Colorado sees drought. Colorado and drought basically go hand in hand. Since 2000, there has been only one short amount of time where there has been no drought recorded in the state and that was from late May to mid July of 2019. Other than that short time, there has been drought occurring in one area of Colorado or another consistently.

So what’s the deal with Flash Drought? Flash drought considers not only the lack of rainfall an area has seen (or not seen, in this case) but also hot temperatures, winds and the rate at which ground water evaporates. Colorado’s drought has been worsening from south to north in this surging drought cycle but a few areas across the state have seen their drought get worse much quicker than other areas. 

The Eastern Plains of Colorado (east of I-25) have no significant water source nearby, they’re downwind of the Rocky Mountains, they rely on summer and winter weather patterns to bring them moisture and they are typically warmer and prone to strong winds. The combinations of these elements usually mesh well together but when they are off balance…well, you can see flash drought occur.

There is no definitive measurement of a flash drought but it has become understood that if you see drought conditions worsen by a category or two within a 2-month period, you are seeing flash drought. In the last 3 months, most areas in Colorado have seen their drought worsen by 1 to 2 categories but areas in the Eastern Plains have seen their drought worsen by 3 or 4 categories in that same time period. 

The ground holds varying amounts of moisture with most moisture sitting within the first 6 and a half feet as you dig down and that shallow layer of Earth is affected by the sun, the wind and other evaporation processes. Between May and June, winds across the Eastern half of Colorado blew 6-10 mph faster than the normal. Which is a large anomaly and caused the faster loss of groundwater that we saw. On top of that, we have been pretty warm this year as a whole.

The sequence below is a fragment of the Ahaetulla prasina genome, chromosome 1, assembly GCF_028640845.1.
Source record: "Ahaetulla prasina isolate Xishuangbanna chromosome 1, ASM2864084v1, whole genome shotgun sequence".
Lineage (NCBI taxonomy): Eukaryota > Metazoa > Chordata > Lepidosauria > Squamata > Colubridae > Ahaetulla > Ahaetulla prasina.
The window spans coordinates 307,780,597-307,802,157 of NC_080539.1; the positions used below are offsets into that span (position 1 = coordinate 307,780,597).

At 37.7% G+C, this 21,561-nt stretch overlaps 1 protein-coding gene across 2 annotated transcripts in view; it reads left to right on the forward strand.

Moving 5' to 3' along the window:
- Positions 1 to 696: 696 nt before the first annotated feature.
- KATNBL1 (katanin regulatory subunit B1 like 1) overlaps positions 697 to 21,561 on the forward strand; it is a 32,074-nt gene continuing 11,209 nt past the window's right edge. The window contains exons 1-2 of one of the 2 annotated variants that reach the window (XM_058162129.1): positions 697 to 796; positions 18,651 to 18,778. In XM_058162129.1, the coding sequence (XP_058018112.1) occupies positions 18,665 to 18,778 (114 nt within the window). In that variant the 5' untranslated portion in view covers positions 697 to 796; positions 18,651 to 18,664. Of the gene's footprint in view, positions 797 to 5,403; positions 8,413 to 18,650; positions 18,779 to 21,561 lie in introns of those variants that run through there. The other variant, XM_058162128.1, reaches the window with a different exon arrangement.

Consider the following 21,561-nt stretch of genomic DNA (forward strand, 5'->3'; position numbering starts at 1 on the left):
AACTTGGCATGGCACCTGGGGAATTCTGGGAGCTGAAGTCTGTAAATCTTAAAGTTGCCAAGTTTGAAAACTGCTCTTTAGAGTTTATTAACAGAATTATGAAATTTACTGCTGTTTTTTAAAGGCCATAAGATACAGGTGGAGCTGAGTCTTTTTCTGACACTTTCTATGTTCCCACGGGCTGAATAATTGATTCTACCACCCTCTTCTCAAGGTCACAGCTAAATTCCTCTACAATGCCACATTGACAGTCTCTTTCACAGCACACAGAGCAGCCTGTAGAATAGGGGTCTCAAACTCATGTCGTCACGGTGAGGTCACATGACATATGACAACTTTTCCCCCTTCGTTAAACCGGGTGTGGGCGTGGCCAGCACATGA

We can relate a flash drought to when you blow dry your hair. When you blow dry hair, it dries faster than it would if you didn’t. Well, that’s essentially what happens with the ground. The combination of warm air and wind is creating a full blown hair dryer effect. This combination of no rain, heat and wind can exacerbate drying at a quicker rate (by ~2 times) than just having a lack of rain as the main factor.

Unfortunately, the upcoming forecast is looking rather bleak. The approaching heatwave will likely aid in speeding up drought concerns for northern Colorado and expanding drought concerns in southern Colorado and through October, the Climate Prediction Center is calling for a good change of warmer than average temperatures continuing and a good chance at there being less rain than is typically expected.

Flash drought typically comes within a larger cycle of long-term drought conditions so we may be in this for a while. Since 2000, we have experienced multiple bouts of drought. The 2002 drought didn’t wind down until 2005 but then returned from 2006 to 2008. Then the drought in 2011 lasted until 2015. We saw a quick burst of bad drought from 2018 to 2019 and then went into the summer of 2019 with no drought for the first time in Colorado’s history. Now, we are back on the drought train again. Currently, 80 percent of Colorado is in some kind of drought with close to 70 percent of the state experiencing severe, extreme or exceptional drought conditions. 

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